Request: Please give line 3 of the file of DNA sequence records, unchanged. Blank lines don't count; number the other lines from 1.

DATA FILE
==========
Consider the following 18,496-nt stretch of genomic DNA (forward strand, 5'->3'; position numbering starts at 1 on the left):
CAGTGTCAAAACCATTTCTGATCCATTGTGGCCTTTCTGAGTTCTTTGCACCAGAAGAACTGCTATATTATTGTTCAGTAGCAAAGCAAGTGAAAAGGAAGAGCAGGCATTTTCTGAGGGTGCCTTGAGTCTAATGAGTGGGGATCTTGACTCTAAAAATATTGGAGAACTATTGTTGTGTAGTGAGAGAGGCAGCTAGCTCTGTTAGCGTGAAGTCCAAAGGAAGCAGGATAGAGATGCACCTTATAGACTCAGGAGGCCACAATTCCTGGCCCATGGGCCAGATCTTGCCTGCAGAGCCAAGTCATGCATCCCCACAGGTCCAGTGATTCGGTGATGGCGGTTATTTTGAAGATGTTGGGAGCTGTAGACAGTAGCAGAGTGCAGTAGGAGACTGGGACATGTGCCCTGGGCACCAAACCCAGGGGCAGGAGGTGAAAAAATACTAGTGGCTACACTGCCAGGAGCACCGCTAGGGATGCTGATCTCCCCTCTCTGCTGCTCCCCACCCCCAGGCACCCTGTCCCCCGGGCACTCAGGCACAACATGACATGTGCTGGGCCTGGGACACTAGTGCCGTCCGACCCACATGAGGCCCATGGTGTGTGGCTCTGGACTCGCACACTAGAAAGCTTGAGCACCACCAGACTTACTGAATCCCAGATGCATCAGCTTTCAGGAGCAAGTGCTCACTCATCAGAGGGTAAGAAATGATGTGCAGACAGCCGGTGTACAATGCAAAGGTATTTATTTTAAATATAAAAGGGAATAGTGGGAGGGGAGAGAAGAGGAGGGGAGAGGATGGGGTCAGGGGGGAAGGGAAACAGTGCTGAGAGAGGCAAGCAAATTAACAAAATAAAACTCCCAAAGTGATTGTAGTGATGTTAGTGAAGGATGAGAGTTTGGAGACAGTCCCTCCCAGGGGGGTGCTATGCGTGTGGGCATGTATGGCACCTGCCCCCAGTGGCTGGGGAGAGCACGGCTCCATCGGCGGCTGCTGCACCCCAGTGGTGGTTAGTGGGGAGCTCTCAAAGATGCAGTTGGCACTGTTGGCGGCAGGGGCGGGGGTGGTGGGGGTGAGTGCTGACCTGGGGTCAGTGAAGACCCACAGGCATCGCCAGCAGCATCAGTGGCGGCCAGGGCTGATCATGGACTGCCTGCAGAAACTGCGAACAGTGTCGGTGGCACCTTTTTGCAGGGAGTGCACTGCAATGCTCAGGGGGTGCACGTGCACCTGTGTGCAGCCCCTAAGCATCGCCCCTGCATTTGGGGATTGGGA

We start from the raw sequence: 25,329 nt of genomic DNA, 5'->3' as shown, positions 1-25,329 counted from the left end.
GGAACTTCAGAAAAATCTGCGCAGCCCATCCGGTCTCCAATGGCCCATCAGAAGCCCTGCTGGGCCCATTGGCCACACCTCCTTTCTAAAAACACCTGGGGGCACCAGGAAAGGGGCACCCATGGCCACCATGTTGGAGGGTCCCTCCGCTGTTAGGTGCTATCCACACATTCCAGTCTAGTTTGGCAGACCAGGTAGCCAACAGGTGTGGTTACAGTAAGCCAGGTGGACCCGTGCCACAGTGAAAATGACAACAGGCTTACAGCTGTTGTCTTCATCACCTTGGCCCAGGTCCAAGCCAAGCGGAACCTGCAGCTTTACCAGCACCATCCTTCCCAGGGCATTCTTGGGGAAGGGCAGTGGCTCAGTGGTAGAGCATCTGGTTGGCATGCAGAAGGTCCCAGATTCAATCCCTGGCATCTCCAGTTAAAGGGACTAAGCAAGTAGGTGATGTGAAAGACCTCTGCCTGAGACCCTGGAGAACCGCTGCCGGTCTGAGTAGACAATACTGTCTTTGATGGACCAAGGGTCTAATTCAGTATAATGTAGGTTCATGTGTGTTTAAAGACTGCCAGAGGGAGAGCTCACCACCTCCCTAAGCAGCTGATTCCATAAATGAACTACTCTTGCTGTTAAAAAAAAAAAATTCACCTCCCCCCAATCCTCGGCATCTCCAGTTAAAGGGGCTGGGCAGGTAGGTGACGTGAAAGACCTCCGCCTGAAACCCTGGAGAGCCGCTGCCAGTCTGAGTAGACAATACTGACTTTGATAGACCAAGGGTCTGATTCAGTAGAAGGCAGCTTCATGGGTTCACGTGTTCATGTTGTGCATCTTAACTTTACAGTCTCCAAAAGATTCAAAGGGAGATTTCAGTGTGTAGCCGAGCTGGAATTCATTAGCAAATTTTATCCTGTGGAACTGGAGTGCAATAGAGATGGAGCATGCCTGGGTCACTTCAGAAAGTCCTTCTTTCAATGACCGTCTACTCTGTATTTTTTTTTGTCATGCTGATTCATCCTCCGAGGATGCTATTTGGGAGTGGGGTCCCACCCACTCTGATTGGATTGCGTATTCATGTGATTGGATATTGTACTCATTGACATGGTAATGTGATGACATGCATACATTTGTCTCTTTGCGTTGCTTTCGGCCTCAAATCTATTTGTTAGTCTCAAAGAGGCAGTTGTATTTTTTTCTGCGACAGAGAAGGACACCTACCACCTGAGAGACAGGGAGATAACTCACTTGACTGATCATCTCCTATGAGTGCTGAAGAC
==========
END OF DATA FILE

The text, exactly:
We start from the raw sequence: 25,329 nt of genomic DNA, 5'->3' as shown, positions 1-25,329 counted from the left end.